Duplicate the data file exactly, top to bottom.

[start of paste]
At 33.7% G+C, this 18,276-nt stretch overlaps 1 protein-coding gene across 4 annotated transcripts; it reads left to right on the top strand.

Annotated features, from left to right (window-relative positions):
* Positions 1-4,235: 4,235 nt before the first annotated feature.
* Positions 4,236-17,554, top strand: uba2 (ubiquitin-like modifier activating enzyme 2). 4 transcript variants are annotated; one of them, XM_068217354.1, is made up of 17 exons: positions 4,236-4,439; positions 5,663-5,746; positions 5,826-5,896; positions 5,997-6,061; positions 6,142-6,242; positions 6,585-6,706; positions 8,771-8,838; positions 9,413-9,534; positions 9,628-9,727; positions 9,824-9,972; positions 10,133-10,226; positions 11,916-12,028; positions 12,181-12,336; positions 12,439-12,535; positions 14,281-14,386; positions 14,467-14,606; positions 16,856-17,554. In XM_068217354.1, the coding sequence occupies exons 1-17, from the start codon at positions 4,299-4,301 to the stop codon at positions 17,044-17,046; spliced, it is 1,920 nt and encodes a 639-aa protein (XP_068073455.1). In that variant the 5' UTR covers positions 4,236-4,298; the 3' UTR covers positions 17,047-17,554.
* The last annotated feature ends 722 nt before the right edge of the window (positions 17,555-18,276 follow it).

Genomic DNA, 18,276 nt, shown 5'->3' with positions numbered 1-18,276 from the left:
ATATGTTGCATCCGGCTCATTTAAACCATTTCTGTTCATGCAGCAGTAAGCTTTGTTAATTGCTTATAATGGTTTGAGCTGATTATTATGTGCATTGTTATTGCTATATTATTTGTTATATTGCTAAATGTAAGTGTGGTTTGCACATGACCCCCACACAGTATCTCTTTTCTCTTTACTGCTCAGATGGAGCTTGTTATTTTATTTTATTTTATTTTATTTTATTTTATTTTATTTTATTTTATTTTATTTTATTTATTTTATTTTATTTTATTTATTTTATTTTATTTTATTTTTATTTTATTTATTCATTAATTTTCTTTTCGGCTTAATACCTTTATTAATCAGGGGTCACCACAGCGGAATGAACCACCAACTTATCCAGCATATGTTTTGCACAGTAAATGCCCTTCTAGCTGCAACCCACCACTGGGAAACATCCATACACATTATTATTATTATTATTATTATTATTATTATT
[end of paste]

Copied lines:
At 33.7% G+C, this 18,276-nt stretch overlaps 1 protein-coding gene across 4 annotated transcripts; it reads left to right on the top strand.

Annotated features, from left to right (window-relative positions):
* Positions 1-4,235: 4,235 nt before the first annotated feature.
* Positions 4,236-17,554, top strand: uba2 (ubiquitin-like modifier activating enzyme 2). 4 transcript variants are annotated; one of them, XM_068217354.1, is made up of 17 exons: positions 4,236-4,439; positions 5,663-5,746; positions 5,826-5,896; positions 5,997-6,061; positions 6,142-6,242; positions 6,585-6,706; positions 8,771-8,838; positions 9,413-9,534; positions 9,628-9,727; positions 9,824-9,972; positions 10,133-10,226; positions 11,916-12,028; positions 12,181-12,336; positions 12,439-12,535; positions 14,281-14,386; positions 14,467-14,606; positions 16,856-17,554. In XM_068217354.1, the coding sequence occupies exons 1-17, from the start codon at positions 4,299-4,301 to the stop codon at positions 17,044-17,046; spliced, it is 1,920 nt and encodes a 639-aa protein (XP_068073455.1). In that variant the 5' UTR covers positions 4,236-4,298; the 3' UTR covers positions 17,047-17,554.
* The last annotated feature ends 722 nt before the right edge of the window (positions 17,555-18,276 follow it).

Genomic DNA, 18,276 nt, shown 5'->3' with positions numbered 1-18,276 from the left:
ATATGTTGCATCCGGCTCATTTAAACCATTTCTGTTCATGCAGCAGTAAGCTTTGTTAATTGCTTATAATGGTTTGAGCTGATTATTATGTGCATTGTTATTGCTATATTATTTGTTATATTGCTAAATGTAAGTGTGGTTTGCACATGACCCCCACACAGTATCTCTTTTCTCTTTACTGCTCAGATGGAGCTTGTTATTTTATTTTATTTTATTTTATTTTATTTTATTTTATTTTATTTTATTTTATTTTATTTATTTTATTTTATTTTATTTATTTTATTTTATTTTATTTTTATTTTATTTATTCATTAATTTTCTTTTCGGCTTAATACCTTTATTAATCAGGGGTCACCACAGCGGAATGAACCACCAACTTATCCAGCATATGTTTTGCACAGTAAATGCCCTTCTAGCTGCAACCCACCACTGGGAAACATCCATACACATTATTATTATTATTATTATTATTATTATTATT